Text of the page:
Released: 30th June
Paris: it’s the beautiful city of culture and love, right? But once the dark clouds close in it begins to look grey, downbeat and forsaken.
Picture a miserable, rainy day with a terribly clichéd accordion solemnly playing it’s tale of ennui to indifferent passersby. Then look further into the depths of a cavernous alley way, the ground more covered with cigarette butts and needles than fallen leaves, to a dank dive bar that doesn’t make the money to pay its lease because people only go there for one – final – drink.
No one there talks because they see each other for the detritus of society that they are. When a brutal fight doesn’t break out they all just allow their hatred to swirl within themselves like the ice that instantly melted in their tumblers of tepid spirits.
You have just left Paris, the glamorised icon of culture, fashion and romance and you have now entered Coward’s County, the den of the depraved, the loathsome and the morally destitute.
Shooting Blanks and Pills, as the name might imply, is a tour guide to the bleakest observation of humanity which is aurally akin to a mass expulsion of hatred from within every character in Frank Miller’s archive – just without the production costs of the Sin City or 300 movies. This six track EP of doomy, sludge-infused hardcore is for those basket cases who like their music as raw as their headbang-weary necks, as poor and filthy as their back-roads upbringing and equally as proud of it. Damn proud, in fact.
The thirty-eight minute release begins with the assault of Hoarse from the Get Go. It tells you what’s about to go down and shows you where the exit is if you don’t like it. Cowards clearly inhabit a horrific dystopia. It’s evident in the unrelenting percussion and the drilling gurgle of the opener’s guitars; they herd you towards a jarring descent through chords in the middle third that sounds like falling off a succession of cliffs and is bored into you by the oppressive malcontent of the melody which closes.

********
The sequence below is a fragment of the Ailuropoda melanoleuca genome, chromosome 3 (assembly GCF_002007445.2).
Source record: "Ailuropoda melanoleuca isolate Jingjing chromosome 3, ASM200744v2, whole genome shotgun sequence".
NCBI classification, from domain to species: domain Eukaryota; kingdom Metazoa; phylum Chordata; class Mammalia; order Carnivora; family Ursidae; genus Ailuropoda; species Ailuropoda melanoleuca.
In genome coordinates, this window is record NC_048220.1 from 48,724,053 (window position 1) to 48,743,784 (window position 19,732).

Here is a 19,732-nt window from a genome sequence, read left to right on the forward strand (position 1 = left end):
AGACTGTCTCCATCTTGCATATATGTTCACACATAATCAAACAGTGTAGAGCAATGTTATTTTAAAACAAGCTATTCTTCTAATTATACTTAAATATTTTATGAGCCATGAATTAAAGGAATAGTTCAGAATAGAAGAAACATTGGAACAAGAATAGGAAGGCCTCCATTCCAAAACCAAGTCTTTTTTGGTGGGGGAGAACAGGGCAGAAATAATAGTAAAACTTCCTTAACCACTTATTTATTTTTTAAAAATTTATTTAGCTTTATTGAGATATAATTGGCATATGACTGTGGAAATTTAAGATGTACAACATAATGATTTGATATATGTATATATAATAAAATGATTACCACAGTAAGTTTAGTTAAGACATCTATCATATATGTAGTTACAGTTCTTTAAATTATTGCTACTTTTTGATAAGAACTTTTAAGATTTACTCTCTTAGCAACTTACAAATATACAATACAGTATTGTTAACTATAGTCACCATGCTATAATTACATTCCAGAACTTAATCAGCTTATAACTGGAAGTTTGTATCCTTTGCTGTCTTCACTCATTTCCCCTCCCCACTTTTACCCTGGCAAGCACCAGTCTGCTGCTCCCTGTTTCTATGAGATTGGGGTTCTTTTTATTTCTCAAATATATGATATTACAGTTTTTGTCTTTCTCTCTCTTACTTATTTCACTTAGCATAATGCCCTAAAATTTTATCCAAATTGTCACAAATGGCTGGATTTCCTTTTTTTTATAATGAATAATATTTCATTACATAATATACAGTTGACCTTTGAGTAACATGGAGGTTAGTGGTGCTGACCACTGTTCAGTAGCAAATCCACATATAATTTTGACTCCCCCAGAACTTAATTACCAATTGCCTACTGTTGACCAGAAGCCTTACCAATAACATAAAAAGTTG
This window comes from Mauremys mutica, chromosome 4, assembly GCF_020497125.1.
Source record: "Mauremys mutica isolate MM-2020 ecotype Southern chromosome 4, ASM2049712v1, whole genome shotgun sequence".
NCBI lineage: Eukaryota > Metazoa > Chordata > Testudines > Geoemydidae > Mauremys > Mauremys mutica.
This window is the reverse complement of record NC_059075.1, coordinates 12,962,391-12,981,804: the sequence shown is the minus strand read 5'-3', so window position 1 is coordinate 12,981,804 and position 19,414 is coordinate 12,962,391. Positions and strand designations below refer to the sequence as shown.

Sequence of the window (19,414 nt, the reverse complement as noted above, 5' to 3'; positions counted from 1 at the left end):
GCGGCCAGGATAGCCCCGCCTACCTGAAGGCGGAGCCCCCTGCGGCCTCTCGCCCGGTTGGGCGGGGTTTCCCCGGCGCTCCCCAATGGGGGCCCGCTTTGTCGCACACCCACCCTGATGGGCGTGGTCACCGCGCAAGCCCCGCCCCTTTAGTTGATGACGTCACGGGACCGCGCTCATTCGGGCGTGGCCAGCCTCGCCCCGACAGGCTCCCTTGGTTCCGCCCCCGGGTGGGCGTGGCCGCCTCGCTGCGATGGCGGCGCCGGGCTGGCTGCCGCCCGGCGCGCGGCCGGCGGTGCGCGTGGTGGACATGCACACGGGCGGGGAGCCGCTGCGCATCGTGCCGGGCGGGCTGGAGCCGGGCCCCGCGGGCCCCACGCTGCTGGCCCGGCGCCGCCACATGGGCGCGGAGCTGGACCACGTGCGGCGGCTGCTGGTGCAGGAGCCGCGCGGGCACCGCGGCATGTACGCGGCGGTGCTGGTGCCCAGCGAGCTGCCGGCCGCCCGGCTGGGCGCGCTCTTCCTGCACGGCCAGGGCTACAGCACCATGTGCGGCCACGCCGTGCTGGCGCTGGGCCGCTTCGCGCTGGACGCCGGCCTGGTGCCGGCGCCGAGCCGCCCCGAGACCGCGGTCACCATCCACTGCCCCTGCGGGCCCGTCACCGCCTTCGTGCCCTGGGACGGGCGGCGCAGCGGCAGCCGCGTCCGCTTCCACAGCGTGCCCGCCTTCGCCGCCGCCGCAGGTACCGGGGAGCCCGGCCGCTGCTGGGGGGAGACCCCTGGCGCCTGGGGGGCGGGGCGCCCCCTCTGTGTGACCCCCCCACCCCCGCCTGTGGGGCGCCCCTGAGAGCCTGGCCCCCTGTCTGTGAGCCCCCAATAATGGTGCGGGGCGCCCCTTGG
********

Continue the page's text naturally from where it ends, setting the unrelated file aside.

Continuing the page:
Everything tells you that you are living in hell and there is only one way to end it.
Throughout Shooting Blanks… vocalist Julien H speaks of disillusionment and graphically portrays the ethically bankrupt and spiritually deceived that he sees around him. Whether this is uncovering a truth behind a universally rose-tinted city or merely embellishing his view by melding it with one of graphic novels and genre fiction is unclear but it’s impossible to shake either way.
His performance likely sits deep because he disregards his health in the name of conviction as he screams, growls and roars in a way that must cause him to wretch up his throat lining between each recording. Throat Ruiner Records did co-release this EP after all.
Successive listens uncovers a lot more than a one-note statement of condemnation as there is distinct variety to Cowards’ sound as well as confidence and passion. The thrash is continued on Arrogant, Unseen, but Vices and Hate expresses more punk virtues in its directness as the shortest track – which still clocks in at five and a half minutes.